I have a soft spot for the tough cases. The wild troublemakers that other folks tend to avoid I see as precious challenges. In particular, I love the possibility of getting through to a love-starved teen; cigarette in one hand, smartphone in the other.
We have a few new ones at The Well, ages 15 and 16. I’m cautiously optimistic: it has been a long road getting them to this point, but there is obviously much, much farther to go.
“Jo” has reminded Judy and I multiple times of her sixteenth birthday coming up on Monday. We first met Jo a year ago, along with a couple of friends selling themselves to local guys under a nearby bridge. She caught the attention of both Judy and I for no apparent reason, so we thought it was perhaps God’s nudging. But we did not see her again until a couple months ago, where we found her hanging out in front of a small internet shop managed by a woman we strongly suspect of pimping teen girls. We connected on Facebook, and soon after she started asking for money for food.
Childhood trauma robs kids of their need for connection. More accurately, it stuffs that need down inside shells of learned mistrust. Survival becomes life’s first objective, followed by finding sources of happiness to replace hurt and rejection. They discover happiness-producing risky behaviors together with other needy kids, but their relationships with each other are tenuous and conditional. The cardinal rule: don’t rat.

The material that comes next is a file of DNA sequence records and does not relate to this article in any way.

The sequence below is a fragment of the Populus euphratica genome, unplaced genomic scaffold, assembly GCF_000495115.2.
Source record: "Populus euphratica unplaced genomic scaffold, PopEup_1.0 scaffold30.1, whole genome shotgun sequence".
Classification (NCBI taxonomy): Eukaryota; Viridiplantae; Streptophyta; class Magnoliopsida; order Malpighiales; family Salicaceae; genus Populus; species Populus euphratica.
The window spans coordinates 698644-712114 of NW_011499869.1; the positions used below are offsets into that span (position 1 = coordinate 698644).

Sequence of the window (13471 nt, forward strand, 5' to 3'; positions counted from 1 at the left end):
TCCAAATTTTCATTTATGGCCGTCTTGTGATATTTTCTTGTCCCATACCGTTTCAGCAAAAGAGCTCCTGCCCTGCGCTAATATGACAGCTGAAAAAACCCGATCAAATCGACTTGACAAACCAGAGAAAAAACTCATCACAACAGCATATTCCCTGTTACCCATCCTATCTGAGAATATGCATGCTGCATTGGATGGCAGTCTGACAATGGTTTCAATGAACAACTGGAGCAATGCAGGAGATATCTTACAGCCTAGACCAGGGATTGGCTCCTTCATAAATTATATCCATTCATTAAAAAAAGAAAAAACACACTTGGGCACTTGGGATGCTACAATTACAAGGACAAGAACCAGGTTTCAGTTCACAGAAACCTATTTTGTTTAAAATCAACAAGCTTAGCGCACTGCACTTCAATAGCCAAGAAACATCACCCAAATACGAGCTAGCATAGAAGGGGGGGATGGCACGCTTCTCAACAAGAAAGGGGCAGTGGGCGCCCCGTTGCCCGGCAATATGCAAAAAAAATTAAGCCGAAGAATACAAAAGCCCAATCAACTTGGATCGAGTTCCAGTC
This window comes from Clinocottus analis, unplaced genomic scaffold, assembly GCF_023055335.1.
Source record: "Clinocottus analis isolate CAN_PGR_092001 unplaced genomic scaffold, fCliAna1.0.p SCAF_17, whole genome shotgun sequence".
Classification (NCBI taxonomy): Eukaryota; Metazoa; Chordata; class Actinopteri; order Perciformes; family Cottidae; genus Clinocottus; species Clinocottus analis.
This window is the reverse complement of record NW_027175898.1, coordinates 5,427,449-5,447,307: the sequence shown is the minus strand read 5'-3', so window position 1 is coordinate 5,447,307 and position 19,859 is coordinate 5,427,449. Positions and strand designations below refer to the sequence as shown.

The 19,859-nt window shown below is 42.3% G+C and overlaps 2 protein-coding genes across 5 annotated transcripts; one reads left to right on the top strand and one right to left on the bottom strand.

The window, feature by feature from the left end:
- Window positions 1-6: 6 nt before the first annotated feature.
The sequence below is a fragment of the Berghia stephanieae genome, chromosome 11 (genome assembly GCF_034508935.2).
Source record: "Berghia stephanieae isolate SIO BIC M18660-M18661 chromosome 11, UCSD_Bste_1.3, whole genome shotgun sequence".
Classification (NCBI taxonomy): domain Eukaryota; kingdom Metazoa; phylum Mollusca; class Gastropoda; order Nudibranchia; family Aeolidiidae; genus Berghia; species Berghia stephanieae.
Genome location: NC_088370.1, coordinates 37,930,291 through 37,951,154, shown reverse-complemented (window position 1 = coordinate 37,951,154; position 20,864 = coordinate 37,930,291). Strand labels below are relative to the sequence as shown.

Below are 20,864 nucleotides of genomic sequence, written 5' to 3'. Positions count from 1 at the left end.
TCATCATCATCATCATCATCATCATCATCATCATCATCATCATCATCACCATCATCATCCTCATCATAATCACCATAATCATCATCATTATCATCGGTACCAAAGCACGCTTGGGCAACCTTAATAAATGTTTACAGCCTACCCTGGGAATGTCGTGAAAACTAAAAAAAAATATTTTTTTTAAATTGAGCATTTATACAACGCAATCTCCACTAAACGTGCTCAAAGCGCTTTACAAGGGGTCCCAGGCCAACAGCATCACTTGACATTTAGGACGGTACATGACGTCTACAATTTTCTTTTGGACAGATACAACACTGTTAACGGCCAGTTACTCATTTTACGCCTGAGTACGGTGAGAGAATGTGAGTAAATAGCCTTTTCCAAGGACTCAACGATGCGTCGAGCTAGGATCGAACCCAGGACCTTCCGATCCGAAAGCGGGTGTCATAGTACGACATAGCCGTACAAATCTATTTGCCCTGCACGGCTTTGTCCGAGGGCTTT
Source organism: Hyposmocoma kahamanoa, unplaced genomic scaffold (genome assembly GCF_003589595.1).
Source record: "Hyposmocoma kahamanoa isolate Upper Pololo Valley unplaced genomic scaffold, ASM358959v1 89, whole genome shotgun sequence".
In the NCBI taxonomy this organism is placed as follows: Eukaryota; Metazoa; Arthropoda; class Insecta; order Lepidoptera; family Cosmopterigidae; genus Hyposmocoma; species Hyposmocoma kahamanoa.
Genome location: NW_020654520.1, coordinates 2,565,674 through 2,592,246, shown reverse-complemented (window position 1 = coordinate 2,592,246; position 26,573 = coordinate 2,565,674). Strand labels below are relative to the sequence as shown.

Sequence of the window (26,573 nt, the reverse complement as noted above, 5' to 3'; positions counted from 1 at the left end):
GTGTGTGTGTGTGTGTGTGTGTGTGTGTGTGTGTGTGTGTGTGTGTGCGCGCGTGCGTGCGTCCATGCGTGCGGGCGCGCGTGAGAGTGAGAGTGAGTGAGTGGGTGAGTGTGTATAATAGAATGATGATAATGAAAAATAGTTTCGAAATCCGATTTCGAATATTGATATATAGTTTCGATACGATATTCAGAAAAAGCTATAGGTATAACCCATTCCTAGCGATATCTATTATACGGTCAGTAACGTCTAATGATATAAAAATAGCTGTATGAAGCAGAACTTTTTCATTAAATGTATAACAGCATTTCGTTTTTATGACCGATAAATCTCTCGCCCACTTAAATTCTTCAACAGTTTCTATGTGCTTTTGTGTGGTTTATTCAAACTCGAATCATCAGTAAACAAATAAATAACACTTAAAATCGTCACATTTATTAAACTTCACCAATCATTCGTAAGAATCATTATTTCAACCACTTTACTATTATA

We usually do help with a little money or food the first time or two someone asks, simply to make a connection. We know it means that we will be asked again, which we address one step at a time. The survival mind sees us simply as a new resource, not a caring adult, but that’s ok.
We then look for opportunity to explain our purpose. In Jo’s case, she asked for help looking for work. I invited her to interview at The Well, but she didn’t come, because a friend that we had tried to help a couple years ago told her it was “boring.” One day she told me she as at the internet shop, so I sent Cream, one of our assistant leaders, to pick her up.
Sitting by my desk, Jo told me the typical sad story: parents split up when she was 5, and from then on she had been shifted to different places. Currently she lives with her grandmother and aunt. She had repeated eighth grade after being kicked out, then got kicked out again.
I asked Jo what possible careers or dreams she was interested in. “It’s probably not possible,” she said.
“Go ahead, tell me and we’ll see,” I said.
“I’d like to be doctor.”
This answer, along with “I want to be a teacher,” is not uncommon for poor kids with minimal exposure. They have all met teachers and doctors, not lawyers, engineers or pilots. But the details are not important, because any level of ambition sets up our next step.
“Ok,” I said to Jo. “Being a doctor requires a lot of work, and we’d have to get to know you and see if you have what it takes to pull it off. But I can guarantee that if you do, we’ll do anything and everything we can to help you get there.”
This type of exchange sets up our next step. We will help, but with conditions. We won’t help you with a couple of dollars to support a purposeless life, but we are ready to support you through university.
Jo wasn’t quite ready for turn things around at that point, but we’ve learned not to rush or try to rescue, even when we know unhealthy stuff is going on. I messaged her most days, and since she usually told me she was in a different part of town, we suspected prostitution.